For smaller maritime SAR organisations, the need to utilise limited resources and work closely with local residents to ensure maritime operations are conducted effectively is incredibly important.

One such organisation that has a small pool of resources yet a wide scope of responsibilities is the Madeiran Sea Rescue Association (SANAS Madeira), a non-profit organisation that is responsible for the International Madeira Airport’s Sea Safety and Rescue operations.

SANAS Madeira also operates a network of lifeboat stations at Madeira Island and its corresponding archipelago, including Porto Santo and Desertas islands. Despite having such a wide area to cover, the organization only has 34 members, 27 of which are volunteers. Despite this, they also have a unit dedicated to lifeguards and offer sea education for the younger generations on the island.

For Angelo Abreu, Commander-in-Chief at SANAS Madeira, one of the main challenges his organisation faces is the lack of knowledge that people have about the dangers of the sea. This is particularly the case with tourists that put themselves at risk when swimming in the edges of some of Madeira’s natural sea pools, which can sweep them away to sea without any chance of swimming back to shore safely. 

“These are the most frequent emergency calls we receive, and despite all warnings, it is a recurring problem, and some incidents have resulted in a loss of life.  

“We are fortunate that we have an excellent relationship with the residents who support our mission and have received a strong response from them when we offer our basic courses to become a volunteer,” said Angelo.

SANAS Madeira offers monthly training on various SAR aspects, including manoeuvring of a SAR boat, first aid, communications and survival at sea. In addition, they also offer some external courses, such as advanced emergency medical technician (EMT) training, firefighting, and leadership. 

SANAS Madeira was recently in the news for having some of the highest levels of performance in Europe, and Angelo believes that this is due to the outstanding performances of its crew. 

“We are involved in lifeboat and lifeguard rescue operations and sometimes the combination of these. Our crew performance objectives for every mission are search and rescue, evacuation, tow, needing assistance, body recovery, etc. 

“The only time we would go back to the station before the end of a mission was to change rescue vessels; for example, the B-Class couldn’t handle the sea conditions, so we went with an A-Class lifeboat. Although our equipment may not be the latest, our crews are committed, focused and unsurpassable", said Angelo.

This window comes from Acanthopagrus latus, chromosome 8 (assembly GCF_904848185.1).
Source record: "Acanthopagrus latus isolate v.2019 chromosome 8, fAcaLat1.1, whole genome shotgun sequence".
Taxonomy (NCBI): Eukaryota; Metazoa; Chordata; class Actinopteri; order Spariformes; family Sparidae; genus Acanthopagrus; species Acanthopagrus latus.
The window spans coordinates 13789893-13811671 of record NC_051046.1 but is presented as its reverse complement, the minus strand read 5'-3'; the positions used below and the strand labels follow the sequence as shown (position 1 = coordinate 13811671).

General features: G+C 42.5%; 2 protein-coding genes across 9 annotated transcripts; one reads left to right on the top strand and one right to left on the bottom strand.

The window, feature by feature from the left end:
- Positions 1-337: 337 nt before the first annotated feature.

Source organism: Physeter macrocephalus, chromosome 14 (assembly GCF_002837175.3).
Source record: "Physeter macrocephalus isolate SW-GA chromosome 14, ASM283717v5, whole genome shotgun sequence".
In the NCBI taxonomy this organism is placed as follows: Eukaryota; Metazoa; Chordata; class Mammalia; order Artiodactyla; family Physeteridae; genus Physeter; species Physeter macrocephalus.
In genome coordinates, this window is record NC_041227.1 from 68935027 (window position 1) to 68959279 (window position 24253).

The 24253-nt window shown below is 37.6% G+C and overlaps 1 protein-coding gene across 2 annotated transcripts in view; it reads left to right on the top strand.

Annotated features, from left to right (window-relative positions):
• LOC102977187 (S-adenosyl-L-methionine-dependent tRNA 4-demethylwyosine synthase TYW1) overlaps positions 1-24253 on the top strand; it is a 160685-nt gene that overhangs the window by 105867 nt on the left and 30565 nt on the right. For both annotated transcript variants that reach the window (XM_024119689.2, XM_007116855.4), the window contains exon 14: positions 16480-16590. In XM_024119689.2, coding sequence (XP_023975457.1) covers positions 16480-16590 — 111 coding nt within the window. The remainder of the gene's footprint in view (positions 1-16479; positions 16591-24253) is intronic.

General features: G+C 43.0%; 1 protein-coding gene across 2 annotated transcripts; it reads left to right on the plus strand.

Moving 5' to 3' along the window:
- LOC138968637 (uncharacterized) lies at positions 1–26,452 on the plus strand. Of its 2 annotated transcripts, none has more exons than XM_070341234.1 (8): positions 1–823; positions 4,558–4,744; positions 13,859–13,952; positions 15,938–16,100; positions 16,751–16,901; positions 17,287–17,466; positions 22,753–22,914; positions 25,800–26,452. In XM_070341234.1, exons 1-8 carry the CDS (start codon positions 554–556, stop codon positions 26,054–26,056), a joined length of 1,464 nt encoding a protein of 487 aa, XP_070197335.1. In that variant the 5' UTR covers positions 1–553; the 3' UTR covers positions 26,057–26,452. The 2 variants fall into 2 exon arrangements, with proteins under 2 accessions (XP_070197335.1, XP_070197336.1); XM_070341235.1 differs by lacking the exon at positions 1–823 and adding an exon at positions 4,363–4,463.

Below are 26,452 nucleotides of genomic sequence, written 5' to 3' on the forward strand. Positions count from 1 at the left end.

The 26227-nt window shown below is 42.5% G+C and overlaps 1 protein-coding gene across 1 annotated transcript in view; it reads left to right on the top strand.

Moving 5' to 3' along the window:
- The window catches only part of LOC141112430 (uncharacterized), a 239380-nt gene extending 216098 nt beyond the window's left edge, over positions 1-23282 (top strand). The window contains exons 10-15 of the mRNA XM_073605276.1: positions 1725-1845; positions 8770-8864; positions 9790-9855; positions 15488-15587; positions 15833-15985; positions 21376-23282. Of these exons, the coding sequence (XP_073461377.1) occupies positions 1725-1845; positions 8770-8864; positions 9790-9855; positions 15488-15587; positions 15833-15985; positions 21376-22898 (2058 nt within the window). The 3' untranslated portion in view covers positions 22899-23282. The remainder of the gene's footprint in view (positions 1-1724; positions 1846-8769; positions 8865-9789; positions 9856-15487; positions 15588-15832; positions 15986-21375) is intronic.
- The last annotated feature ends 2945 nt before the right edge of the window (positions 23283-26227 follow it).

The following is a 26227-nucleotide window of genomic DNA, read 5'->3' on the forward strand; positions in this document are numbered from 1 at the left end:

Like many other SAR organisations worldwide, SANAS Madeira takes its responsibility very seriously and this focus resonates with its crew in turn.

“The self-sacrifice, experience of our crew members and well-maintained boats puts our performance on an incredibly high level,” he added.

It is of utmost importance that SAR organisations worldwide educate the public. SANAS Junior, the section responsible for education and sea literacy, was created for this purpose. SANAS can make improvements on boats, have the latest technology, and increase its knowledge but without educating people on safety at sea, the same problems will occur again and again. 

Regardless, Angelo is optimistic about the future of his organisation and detailed his plans for 2024.

“Our aim for next year is to broaden our knowledge and improve our first aid capacity. We also want to upgrade our lifeboats and recruit more volunteers. Although we have a long way ahead, we know we can be better, and many of these will become a reality with more funding. I believe we can get there, and with consistent efforts, focused on the wellbeing of our crews and those we rescue, we will continue to make a difference daily,” he Noted.

Angelo believes it is now more important than ever to be part of a worldwide organization such as the IMRF. He says joining the IMRF will allow them to tap into the knowledge of the global SAR community learning from shared experiences and having greater access to expertise. 

“We can improve and learn a lot from each other. Every one of the members of IMRF has their own experiences” he added.